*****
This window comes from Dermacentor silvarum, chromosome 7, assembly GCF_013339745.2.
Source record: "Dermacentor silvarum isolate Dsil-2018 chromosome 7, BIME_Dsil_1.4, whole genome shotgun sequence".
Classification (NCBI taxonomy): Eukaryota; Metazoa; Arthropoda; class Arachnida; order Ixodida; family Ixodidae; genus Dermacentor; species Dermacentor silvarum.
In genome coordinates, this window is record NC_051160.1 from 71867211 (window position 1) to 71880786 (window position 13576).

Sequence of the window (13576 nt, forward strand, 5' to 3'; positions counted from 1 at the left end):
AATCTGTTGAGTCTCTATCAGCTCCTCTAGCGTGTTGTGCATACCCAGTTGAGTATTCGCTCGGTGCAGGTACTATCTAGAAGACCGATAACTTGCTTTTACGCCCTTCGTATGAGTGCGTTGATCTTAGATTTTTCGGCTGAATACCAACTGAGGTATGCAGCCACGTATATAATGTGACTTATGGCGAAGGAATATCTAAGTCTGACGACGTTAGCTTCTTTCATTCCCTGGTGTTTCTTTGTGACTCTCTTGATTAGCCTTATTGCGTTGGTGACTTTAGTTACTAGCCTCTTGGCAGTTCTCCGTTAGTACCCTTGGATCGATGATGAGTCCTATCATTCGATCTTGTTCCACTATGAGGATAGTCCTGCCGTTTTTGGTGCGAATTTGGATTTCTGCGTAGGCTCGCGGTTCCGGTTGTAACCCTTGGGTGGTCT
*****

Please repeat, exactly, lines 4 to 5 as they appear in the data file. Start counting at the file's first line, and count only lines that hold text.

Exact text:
In genome coordinates, this window is record NC_051160.1 from 71867211 (window position 1) to 71880786 (window position 13576).

Sequence of the window (13576 nt, forward strand, 5' to 3'; positions counted from 1 at the left end):